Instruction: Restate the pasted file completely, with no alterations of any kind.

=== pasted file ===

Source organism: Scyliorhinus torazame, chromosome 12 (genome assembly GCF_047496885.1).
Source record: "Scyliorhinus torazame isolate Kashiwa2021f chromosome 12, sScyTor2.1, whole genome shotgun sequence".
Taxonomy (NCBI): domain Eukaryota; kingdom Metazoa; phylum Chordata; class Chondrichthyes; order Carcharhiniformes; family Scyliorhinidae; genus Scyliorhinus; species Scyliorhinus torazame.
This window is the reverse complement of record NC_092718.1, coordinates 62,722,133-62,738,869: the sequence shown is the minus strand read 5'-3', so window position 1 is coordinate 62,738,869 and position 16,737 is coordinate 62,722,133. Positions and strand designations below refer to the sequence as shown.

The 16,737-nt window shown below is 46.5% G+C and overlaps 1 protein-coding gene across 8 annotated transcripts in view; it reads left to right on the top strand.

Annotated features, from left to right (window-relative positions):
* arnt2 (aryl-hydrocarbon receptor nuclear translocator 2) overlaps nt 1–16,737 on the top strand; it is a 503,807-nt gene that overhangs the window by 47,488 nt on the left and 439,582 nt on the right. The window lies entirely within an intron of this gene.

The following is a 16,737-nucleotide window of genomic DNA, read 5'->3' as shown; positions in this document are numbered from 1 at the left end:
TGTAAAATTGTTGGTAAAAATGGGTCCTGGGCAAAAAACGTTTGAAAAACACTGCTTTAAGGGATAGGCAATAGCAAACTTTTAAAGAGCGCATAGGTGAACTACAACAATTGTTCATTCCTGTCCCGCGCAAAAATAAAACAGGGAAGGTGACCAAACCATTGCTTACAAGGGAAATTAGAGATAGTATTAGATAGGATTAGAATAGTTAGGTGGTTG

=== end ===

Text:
Source organism: Scyliorhinus torazame, chromosome 12 (genome assembly GCF_047496885.1).
Source record: "Scyliorhinus torazame isolate Kashiwa2021f chromosome 12, sScyTor2.1, whole genome shotgun sequence".
Taxonomy (NCBI): domain Eukaryota; kingdom Metazoa; phylum Chordata; class Chondrichthyes; order Carcharhiniformes; family Scyliorhinidae; genus Scyliorhinus; species Scyliorhinus torazame.
This window is the reverse complement of record NC_092718.1, coordinates 62,722,133-62,738,869: the sequence shown is the minus strand read 5'-3', so window position 1 is coordinate 62,738,869 and position 16,737 is coordinate 62,722,133. Positions and strand designations below refer to the sequence as shown.

The 16,737-nt window shown below is 46.5% G+C and overlaps 1 protein-coding gene across 8 annotated transcripts in view; it reads left to right on the top strand.

Annotated features, from left to right (window-relative positions):
* arnt2 (aryl-hydrocarbon receptor nuclear translocator 2) overlaps nt 1–16,737 on the top strand; it is a 503,807-nt gene that overhangs the window by 47,488 nt on the left and 439,582 nt on the right. The window lies entirely within an intron of this gene.

The following is a 16,737-nucleotide window of genomic DNA, read 5'->3' as shown; positions in this document are numbered from 1 at the left end:
TGTAAAATTGTTGGTAAAAATGGGTCCTGGGCAAAAAACGTTTGAAAAACACTGCTTTAAGGGATAGGCAATAGCAAACTTTTAAAGAGCGCATAGGTGAACTACAACAATTGTTCATTCCTGTCCCGCGCAAAAATAAAACAGGGAAGGTGACCAAACCATTGCTTACAAGGGAAATTAGAGATAGTATTAGATAGGATTAGAATAGTTAGGTGGTTG